With potential technological and organisational issues affecting your ability to make a visa appointment, it could be wise to employ the services of an immigration lawyer, or a consultant such as Fab. Such experts know exactly how to work the system and ‘speak the language’ to secure a timely appointment.

Plus, you’ll have more time to daydream about that villa next to the lavender fields … or perhaps even to focus on making it a reality!

J’en ai marre! Some visa applicants have found booking an appointment difficult. Photo: Getty Images

Allow enough time

You’re required to apply for your visa between 30 and 90 days before your planned arrival date in France. Don’t apply more than three months ahead as your application won’t be processed. But leaving it until the final month is too late and could result in you simply being asked to re-apply.

If you have concerns about receiving your visa in a timely manner, it’s also best to apply outside the summer months of July and August if possible. With many French on their summer holidays at this time, applicants have reported delays in getting their visas processed.

Know what to expect after getting your visa

Many visa holders may think that once they’re on the ground in France, there’s nothing more to take care of. However, if you wish to enjoy all that France has to offer with peace of mind, you need to remember that the process is not quite finished.

If you’re a VLS-TS holder, you still need to validate your visa on the online portal, at which point you’ll receive an acknowledgement. Holders of a VLS-TS may also hear from the immigration office, which could send you for a medical screening or appointment with an immigration agent, depending on the information originally supplied in your application.

To avoid potential complications, you may want to ensure that all the documents you’ll require to apply for your visa are easily accessible, with additional copies at hand if possible.

Preparation and organisation will make registering and renewing your visa, or conversion to a residence permit, easier and help avoid delays – so that you can focus on enjoying the France you know and love!  

Unsure of where to begin? Fab French Insurance can guide you through each step of the French long-stay visa application process. Get in touch with an expert today 

Member comments

  1. Thx for this info! Crossing fingers that, when the time comes, we’ll be ready to successfully execute the VISA app process on time – one time.

Log in here to leave a comment.
Become a Member to leave a comment.
For members


How would a €1,600 minimum wage in France compare to the rest of Europe?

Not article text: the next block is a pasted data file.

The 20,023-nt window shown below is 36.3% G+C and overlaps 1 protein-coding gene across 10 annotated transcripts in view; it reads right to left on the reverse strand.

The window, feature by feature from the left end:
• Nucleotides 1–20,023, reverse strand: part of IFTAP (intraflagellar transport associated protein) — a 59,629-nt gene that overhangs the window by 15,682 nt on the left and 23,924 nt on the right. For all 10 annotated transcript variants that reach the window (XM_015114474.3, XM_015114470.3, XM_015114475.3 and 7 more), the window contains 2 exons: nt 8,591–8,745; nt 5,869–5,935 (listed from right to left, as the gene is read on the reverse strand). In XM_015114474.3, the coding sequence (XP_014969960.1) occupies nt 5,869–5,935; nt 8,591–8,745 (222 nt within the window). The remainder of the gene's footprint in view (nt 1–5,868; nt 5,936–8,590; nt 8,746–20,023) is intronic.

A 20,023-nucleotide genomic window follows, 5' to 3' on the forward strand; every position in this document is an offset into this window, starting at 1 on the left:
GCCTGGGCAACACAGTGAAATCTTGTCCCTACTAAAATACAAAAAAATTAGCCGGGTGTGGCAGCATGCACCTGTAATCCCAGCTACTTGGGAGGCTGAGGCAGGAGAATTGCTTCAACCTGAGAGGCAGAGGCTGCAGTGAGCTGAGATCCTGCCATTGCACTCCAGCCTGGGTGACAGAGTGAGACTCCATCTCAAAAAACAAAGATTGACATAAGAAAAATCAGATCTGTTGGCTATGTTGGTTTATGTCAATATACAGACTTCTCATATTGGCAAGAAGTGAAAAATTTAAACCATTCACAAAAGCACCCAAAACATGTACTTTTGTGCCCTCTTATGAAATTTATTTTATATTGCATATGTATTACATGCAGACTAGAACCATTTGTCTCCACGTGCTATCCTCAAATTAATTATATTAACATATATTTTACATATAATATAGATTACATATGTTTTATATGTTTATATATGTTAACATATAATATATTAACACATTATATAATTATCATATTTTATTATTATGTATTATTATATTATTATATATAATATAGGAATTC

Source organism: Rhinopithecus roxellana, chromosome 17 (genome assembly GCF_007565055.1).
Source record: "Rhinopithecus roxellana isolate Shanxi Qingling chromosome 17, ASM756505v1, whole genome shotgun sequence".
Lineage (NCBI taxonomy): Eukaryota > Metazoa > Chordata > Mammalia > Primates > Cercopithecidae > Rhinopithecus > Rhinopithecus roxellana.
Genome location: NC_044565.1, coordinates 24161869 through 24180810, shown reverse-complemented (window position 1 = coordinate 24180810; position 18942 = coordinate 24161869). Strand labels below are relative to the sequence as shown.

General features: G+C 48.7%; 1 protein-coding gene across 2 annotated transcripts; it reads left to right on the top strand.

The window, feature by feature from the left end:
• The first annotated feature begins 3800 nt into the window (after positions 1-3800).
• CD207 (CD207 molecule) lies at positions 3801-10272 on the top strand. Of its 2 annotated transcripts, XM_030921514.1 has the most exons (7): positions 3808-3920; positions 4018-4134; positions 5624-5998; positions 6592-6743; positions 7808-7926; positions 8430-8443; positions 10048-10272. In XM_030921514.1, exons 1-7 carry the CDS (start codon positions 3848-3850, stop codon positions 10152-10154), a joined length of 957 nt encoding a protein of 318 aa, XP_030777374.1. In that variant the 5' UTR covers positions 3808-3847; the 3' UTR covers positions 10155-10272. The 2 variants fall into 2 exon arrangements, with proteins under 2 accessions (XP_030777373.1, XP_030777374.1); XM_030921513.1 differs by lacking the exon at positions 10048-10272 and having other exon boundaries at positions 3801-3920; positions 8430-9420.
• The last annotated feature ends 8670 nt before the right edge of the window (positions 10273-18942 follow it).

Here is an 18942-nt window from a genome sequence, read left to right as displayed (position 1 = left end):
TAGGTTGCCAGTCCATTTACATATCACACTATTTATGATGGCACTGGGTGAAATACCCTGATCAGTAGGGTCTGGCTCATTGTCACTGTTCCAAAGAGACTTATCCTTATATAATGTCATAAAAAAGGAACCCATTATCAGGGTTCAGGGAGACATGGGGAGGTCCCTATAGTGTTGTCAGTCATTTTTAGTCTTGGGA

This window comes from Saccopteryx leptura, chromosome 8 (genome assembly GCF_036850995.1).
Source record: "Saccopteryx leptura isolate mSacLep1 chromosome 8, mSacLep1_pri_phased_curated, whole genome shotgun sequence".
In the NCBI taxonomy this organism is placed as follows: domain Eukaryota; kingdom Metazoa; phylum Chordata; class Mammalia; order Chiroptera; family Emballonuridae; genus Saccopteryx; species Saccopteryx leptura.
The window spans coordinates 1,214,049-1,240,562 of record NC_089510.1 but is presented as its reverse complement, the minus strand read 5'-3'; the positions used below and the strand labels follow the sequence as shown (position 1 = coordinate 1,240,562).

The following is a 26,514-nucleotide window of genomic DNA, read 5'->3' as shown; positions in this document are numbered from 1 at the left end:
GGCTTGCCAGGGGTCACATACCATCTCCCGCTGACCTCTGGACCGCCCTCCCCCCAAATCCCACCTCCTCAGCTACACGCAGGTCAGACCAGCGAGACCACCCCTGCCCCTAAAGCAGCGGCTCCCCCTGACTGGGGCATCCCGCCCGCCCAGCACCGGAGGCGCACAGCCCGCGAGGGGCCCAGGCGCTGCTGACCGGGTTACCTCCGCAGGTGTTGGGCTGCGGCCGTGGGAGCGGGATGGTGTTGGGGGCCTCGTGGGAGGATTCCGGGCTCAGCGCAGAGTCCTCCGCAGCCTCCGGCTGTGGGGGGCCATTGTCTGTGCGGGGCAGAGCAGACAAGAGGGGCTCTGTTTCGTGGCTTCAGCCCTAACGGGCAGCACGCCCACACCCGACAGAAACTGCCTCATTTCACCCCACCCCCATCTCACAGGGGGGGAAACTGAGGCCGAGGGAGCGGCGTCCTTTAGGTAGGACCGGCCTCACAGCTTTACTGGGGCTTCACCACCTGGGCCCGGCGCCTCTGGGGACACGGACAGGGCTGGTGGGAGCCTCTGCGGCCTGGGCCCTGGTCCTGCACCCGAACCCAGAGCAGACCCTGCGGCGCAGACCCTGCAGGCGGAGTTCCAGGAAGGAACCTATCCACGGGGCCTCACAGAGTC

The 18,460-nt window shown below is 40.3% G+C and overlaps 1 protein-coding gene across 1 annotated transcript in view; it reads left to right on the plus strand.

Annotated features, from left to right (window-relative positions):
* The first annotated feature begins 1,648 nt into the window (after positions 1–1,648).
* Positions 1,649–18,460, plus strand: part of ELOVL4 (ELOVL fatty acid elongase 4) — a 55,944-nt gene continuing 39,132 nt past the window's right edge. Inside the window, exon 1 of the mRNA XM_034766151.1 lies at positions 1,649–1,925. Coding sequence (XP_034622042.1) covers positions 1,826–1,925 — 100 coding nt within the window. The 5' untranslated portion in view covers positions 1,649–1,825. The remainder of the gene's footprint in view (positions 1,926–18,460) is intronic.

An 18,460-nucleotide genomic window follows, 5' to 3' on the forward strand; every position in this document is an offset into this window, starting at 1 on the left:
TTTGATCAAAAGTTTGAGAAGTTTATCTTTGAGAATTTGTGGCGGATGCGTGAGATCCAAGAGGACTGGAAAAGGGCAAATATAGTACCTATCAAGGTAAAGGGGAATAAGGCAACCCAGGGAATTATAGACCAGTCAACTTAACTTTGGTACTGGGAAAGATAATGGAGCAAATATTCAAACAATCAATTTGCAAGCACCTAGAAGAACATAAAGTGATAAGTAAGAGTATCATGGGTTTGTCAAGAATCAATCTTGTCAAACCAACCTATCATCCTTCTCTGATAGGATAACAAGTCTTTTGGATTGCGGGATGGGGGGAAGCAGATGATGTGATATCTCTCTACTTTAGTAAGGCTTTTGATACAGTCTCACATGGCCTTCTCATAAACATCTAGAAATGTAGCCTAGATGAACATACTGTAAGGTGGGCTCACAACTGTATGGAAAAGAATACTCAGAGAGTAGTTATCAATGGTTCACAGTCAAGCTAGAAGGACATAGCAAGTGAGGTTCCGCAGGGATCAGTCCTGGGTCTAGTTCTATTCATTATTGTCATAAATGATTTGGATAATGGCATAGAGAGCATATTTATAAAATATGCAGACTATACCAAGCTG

France's left-wing alliance Nouveau Front Populaire has made headlines with its economic policies, especially a pledge to raise minimum wage to €1,600 a month - but is that actually that high? Here's how France’s minimum wage stacks up against European neighbours.

How would a €1,600 minimum wage in France compare to the rest of Europe?

Part of the election manifesto of the Nouveau Front Populaire – an alliance of France’s four biggest left-wing parties – is an increase in the take home minimum wage to €1,600 per month.

Now it’s still far from certain that the group will get itself into a position to implement this or any of its other policies as France’s political deadlock continues but let’s take a look at how the proposals stack up.

The current minimum wage in France (known as the Smic) for an employee working full-time hours, is €1,766.92 a month (€11.65 per hour) before taxes and social charges – or €1,398.70 (€9.22/hr) take home.

Explained: The left alliance’s programme for government

In total, 22 of 27 member nations of the European Union have a statutory minimum wage, as does former member the United Kingdom of Great Britain and Northern Ireland. 

Austria, Denmark, Sweden, Italy and Finland do not have a national minimum wage. Instead, wage levels are set on a sector-by-sector basis via collective bargaining between employers and trades unions, and may include additional benefits depending on the laws of each country.

Similarly, European Free Trade Association (EFTA) countries Norway, Switzerland and Iceland do not have a national minimum wage.

What about the countries that do have a minimum wage?

Germany’s minimum wage increased on January 1st from €12 to €12.41 per hour. It is expected to rise again, to €12.82/hr on January 1st, 2025, assuming the government acts on recommendations (which it usually does).

That translates to a full-time minimum monthly wage before tax of €2,085. Germany is one of four EU countries – along with Luxembourg (€2,571), Ireland (€2,146) and Netherlands (€2,070) – where the minimum gross monthly wage is above €2,000, according to OECD figures.

Minimum wages in Spain, meanwhile, were revised upwards five percent on January 1st to €1,134 per month for general workers working full-time hours.